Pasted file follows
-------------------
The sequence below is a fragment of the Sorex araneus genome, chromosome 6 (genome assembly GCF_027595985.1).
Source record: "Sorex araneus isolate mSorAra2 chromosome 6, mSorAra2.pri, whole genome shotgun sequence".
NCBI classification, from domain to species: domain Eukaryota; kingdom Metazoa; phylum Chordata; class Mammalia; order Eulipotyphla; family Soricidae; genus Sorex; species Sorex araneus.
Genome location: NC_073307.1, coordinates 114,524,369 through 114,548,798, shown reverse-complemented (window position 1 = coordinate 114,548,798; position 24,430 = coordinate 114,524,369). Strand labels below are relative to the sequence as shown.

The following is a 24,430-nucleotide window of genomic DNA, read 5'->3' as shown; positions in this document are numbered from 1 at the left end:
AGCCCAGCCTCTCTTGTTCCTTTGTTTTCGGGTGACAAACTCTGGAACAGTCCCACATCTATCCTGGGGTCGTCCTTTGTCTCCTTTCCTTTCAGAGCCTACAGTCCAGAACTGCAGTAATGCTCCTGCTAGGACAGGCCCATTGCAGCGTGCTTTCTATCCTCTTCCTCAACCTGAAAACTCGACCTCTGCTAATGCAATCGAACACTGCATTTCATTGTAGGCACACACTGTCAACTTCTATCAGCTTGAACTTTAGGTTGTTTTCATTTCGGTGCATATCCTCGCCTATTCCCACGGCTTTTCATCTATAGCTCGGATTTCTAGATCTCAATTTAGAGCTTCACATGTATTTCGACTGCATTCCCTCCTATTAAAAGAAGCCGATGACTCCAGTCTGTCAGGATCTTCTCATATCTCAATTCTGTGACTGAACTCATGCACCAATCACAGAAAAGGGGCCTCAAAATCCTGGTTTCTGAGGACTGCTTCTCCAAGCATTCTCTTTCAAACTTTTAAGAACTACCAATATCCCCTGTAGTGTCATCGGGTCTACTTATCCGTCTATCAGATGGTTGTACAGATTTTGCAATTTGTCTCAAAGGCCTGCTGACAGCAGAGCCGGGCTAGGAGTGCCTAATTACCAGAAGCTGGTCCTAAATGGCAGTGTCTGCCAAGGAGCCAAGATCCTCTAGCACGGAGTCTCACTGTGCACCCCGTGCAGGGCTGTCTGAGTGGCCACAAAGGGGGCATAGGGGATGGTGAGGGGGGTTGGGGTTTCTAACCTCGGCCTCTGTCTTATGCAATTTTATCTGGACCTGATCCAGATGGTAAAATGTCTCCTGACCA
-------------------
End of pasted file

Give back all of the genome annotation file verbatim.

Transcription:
The sequence below is a fragment of the Sorex araneus genome, chromosome 6 (genome assembly GCF_027595985.1).
Source record: "Sorex araneus isolate mSorAra2 chromosome 6, mSorAra2.pri, whole genome shotgun sequence".
NCBI classification, from domain to species: domain Eukaryota; kingdom Metazoa; phylum Chordata; class Mammalia; order Eulipotyphla; family Soricidae; genus Sorex; species Sorex araneus.
Genome location: NC_073307.1, coordinates 114,524,369 through 114,548,798, shown reverse-complemented (window position 1 = coordinate 114,548,798; position 24,430 = coordinate 114,524,369). Strand labels below are relative to the sequence as shown.

The following is a 24,430-nucleotide window of genomic DNA, read 5'->3' as shown; positions in this document are numbered from 1 at the left end:
AGCCCAGCCTCTCTTGTTCCTTTGTTTTCGGGTGACAAACTCTGGAACAGTCCCACATCTATCCTGGGGTCGTCCTTTGTCTCCTTTCCTTTCAGAGCCTACAGTCCAGAACTGCAGTAATGCTCCTGCTAGGACAGGCCCATTGCAGCGTGCTTTCTATCCTCTTCCTCAACCTGAAAACTCGACCTCTGCTAATGCAATCGAACACTGCATTTCATTGTAGGCACACACTGTCAACTTCTATCAGCTTGAACTTTAGGTTGTTTTCATTTCGGTGCATATCCTCGCCTATTCCCACGGCTTTTCATCTATAGCTCGGATTTCTAGATCTCAATTTAGAGCTTCACATGTATTTCGACTGCATTCCCTCCTATTAAAAGAAGCCGATGACTCCAGTCTGTCAGGATCTTCTCATATCTCAATTCTGTGACTGAACTCATGCACCAATCACAGAAAAGGGGCCTCAAAATCCTGGTTTCTGAGGACTGCTTCTCCAAGCATTCTCTTTCAAACTTTTAAGAACTACCAATATCCCCTGTAGTGTCATCGGGTCTACTTATCCGTCTATCAGATGGTTGTACAGATTTTGCAATTTGTCTCAAAGGCCTGCTGACAGCAGAGCCGGGCTAGGAGTGCCTAATTACCAGAAGCTGGTCCTAAATGGCAGTGTCTGCCAAGGAGCCAAGATCCTCTAGCACGGAGTCTCACTGTGCACCCCGTGCAGGGCTGTCTGAGTGGCCACAAAGGGGGCATAGGGGATGGTGAGGGGGGTTGGGGTTTCTAACCTCGGCCTCTGTCTTATGCAATTTTATCTGGACCTGATCCAGATGGTAAAATGTCTCCTGACCA